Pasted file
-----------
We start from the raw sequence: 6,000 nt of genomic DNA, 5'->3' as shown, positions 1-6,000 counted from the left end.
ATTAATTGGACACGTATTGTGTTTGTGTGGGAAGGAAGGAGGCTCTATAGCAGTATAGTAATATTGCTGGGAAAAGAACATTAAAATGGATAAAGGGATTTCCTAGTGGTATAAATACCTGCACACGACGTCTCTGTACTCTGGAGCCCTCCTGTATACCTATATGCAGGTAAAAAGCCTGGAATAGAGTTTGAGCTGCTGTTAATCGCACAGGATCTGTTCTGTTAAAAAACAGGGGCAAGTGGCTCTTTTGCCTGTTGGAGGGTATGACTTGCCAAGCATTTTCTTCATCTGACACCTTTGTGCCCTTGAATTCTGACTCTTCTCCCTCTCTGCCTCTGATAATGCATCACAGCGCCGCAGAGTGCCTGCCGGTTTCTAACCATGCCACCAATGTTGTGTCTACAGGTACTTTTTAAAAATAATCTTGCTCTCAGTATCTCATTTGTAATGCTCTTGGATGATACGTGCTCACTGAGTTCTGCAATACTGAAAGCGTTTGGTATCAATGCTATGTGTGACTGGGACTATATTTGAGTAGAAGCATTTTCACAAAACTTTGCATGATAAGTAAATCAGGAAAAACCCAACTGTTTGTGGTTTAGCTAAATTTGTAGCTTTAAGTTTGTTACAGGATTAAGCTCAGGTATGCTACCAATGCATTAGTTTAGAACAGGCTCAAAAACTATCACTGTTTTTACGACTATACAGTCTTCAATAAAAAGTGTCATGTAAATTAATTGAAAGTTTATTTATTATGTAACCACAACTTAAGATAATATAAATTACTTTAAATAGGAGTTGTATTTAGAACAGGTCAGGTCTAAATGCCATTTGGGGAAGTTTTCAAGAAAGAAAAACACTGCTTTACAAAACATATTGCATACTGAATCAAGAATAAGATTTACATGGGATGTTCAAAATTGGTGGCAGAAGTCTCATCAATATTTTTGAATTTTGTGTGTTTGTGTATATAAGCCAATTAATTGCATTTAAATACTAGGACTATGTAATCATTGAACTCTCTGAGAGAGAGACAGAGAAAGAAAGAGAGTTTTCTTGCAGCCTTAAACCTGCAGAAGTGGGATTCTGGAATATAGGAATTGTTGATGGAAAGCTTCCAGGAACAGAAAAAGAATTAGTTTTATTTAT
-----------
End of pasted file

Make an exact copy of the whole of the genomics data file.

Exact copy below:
We start from the raw sequence: 6,000 nt of genomic DNA, 5'->3' as shown, positions 1-6,000 counted from the left end.
ATTAATTGGACACGTATTGTGTTTGTGTGGGAAGGAAGGAGGCTCTATAGCAGTATAGTAATATTGCTGGGAAAAGAACATTAAAATGGATAAAGGGATTTCCTAGTGGTATAAATACCTGCACACGACGTCTCTGTACTCTGGAGCCCTCCTGTATACCTATATGCAGGTAAAAAGCCTGGAATAGAGTTTGAGCTGCTGTTAATCGCACAGGATCTGTTCTGTTAAAAAACAGGGGCAAGTGGCTCTTTTGCCTGTTGGAGGGTATGACTTGCCAAGCATTTTCTTCATCTGACACCTTTGTGCCCTTGAATTCTGACTCTTCTCCCTCTCTGCCTCTGATAATGCATCACAGCGCCGCAGAGTGCCTGCCGGTTTCTAACCATGCCACCAATGTTGTGTCTACAGGTACTTTTTAAAAATAATCTTGCTCTCAGTATCTCATTTGTAATGCTCTTGGATGATACGTGCTCACTGAGTTCTGCAATACTGAAAGCGTTTGGTATCAATGCTATGTGTGACTGGGACTATATTTGAGTAGAAGCATTTTCACAAAACTTTGCATGATAAGTAAATCAGGAAAAACCCAACTGTTTGTGGTTTAGCTAAATTTGTAGCTTTAAGTTTGTTACAGGATTAAGCTCAGGTATGCTACCAATGCATTAGTTTAGAACAGGCTCAAAAACTATCACTGTTTTTACGACTATACAGTCTTCAATAAAAAGTGTCATGTAAATTAATTGAAAGTTTATTTATTATGTAACCACAACTTAAGATAATATAAATTACTTTAAATAGGAGTTGTATTTAGAACAGGTCAGGTCTAAATGCCATTTGGGGAAGTTTTCAAGAAAGAAAAACACTGCTTTACAAAACATATTGCATACTGAATCAAGAATAAGATTTACATGGGATGTTCAAAATTGGTGGCAGAAGTCTCATCAATATTTTTGAATTTTGTGTGTTTGTGTATATAAGCCAATTAATTGCATTTAAATACTAGGACTATGTAATCATTGAACTCTCTGAGAGAGAGACAGAGAAAGAAAGAGAGTTTTCTTGCAGCCTTAAACCTGCAGAAGTGGGATTCTGGAATATAGGAATTGTTGATGGAAAGCTTCCAGGAACAGAAAAAGAATTAGTTTTATTTAT